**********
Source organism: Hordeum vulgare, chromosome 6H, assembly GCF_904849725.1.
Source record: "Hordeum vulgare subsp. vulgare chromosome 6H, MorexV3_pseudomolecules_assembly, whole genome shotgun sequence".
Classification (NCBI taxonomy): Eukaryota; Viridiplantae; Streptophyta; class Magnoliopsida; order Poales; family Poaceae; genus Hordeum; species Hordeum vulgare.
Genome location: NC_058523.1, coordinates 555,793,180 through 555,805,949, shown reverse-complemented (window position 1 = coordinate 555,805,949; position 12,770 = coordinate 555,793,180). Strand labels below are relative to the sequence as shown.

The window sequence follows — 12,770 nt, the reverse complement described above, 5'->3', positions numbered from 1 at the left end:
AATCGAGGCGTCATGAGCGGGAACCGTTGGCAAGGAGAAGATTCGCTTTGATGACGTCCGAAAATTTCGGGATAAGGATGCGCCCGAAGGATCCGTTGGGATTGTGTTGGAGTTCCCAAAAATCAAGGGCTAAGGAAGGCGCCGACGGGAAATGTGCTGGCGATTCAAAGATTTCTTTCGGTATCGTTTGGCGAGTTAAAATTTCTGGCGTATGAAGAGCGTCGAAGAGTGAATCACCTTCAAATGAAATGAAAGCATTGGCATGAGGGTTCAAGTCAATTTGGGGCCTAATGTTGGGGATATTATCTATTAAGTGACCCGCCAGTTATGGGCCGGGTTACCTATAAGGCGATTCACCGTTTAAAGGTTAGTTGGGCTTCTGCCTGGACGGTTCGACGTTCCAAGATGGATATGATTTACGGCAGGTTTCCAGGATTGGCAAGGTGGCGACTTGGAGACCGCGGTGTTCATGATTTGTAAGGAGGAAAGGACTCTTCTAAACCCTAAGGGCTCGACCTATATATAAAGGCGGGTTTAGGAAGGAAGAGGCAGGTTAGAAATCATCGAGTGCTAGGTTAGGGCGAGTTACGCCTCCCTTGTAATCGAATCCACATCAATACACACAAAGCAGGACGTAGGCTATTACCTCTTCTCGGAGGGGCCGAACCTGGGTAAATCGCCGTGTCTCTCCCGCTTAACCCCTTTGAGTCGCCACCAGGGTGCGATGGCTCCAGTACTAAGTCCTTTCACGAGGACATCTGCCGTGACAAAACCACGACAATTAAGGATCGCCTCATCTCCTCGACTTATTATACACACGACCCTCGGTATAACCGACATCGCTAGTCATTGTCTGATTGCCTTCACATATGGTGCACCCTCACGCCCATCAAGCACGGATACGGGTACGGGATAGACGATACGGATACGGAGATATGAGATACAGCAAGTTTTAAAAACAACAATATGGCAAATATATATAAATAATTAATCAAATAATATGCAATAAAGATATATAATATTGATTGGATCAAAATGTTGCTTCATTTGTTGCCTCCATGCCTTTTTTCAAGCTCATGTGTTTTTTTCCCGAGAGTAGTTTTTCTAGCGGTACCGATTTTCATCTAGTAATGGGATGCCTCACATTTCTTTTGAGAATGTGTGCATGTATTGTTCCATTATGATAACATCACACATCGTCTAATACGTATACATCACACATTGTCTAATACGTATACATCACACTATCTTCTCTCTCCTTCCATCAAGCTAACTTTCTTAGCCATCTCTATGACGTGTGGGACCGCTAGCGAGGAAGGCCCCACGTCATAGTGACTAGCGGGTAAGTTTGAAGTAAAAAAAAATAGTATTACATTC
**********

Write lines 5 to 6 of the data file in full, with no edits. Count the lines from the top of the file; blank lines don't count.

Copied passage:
The window sequence follows — 12,770 nt, the reverse complement described above, 5'->3', positions numbered from 1 at the left end:
AATCGAGGCGTCATGAGCGGGAACCGTTGGCAAGGAGAAGATTCGCTTTGATGACGTCCGAAAATTTCGGGATAAGGATGCGCCCGAAGGATCCGTTGGGATTGTGTTGGAGTTCCCAAAAATCAAGGGCTAAGGAAGGCGCCGACGGGAAATGTGCTGGCGATTCAAAGATTTCTTTCGGTATCGTTTGGCGAGTTAAAATTTCTGGCGTATGAAGAGCGTCGAAGAGTGAATCACCTTCAAATGAAATGAAAGCATTGGCATGAGGGTTCAAGTCAATTTGGGGCCTAATGTTGGGGATATTATCTATTAAGTGACCCGCCAGTTATGGGCCGGGTTACCTATAAGGCGATTCACCGTTTAAAGGTTAGTTGGGCTTCTGCCTGGACGGTTCGACGTTCCAAGATGGATATGATTTACGGCAGGTTTCCAGGATTGGCAAGGTGGCGACTTGGAGACCGCGGTGTTCATGATTTGTAAGGAGGAAAGGACTCTTCTAAACCCTAAGGGCTCGACCTATATATAAAGGCGGGTTTAGGAAGGAAGAGGCAGGTTAGAAATCATCGAGTGCTAGGTTAGGGCGAGTTACGCCTCCCTTGTAATCGAATCCACATCAATACACACAAAGCAGGACGTAGGCTATTACCTCTTCTCGGAGGGGCCGAACCTGGGTAAATCGCCGTGTCTCTCCCGCTTAACCCCTTTGAGTCGCCACCAGGGTGCGATGGCTCCAGTACTAAGTCCTTTCACGAGGACATCTGCCGTGACAAAACCACGACAATTAAGGATCGCCTCATCTCCTCGACTTATTATACACACGACCCTCGGTATAACCGACATCGCTAGTCATTGTCTGATTGCCTTCACATATGGTGCACCCTCACGCCCATCAAGCACGGATACGGGTACGGGATAGACGATACGGATACGGAGATATGAGATACAGCAAGTTTTAAAAACAACAATATGGCAAATATATATAAATAATTAATCAAATAATATGCAATAAAGATATATAATATTGATTGGATCAAAATGTTGCTTCATTTGTTGCCTCCATGCCTTTTTTCAAGCTCATGTGTTTTTTTCCCGAGAGTAGTTTTTCTAGCGGTACCGATTTTCATCTAGTAATGGGATGCCTCACATTTCTTTTGAGAATGTGTGCATGTATTGTTCCATTATGATAACATCACACATCGTCTAATACGTATACATCACACATTGTCTAATACGTATACATCACACTATCTTCTCTCTCCTTCCATCAAGCTAACTTTCTTAGCCATCTCTATGACGTGTGGGACCGCTAGCGAGGAAGGCCCCACGTCATAGTGACTAGCGGGTAAGTTTGAAGTAAAAAAAAATAGTATTACATTC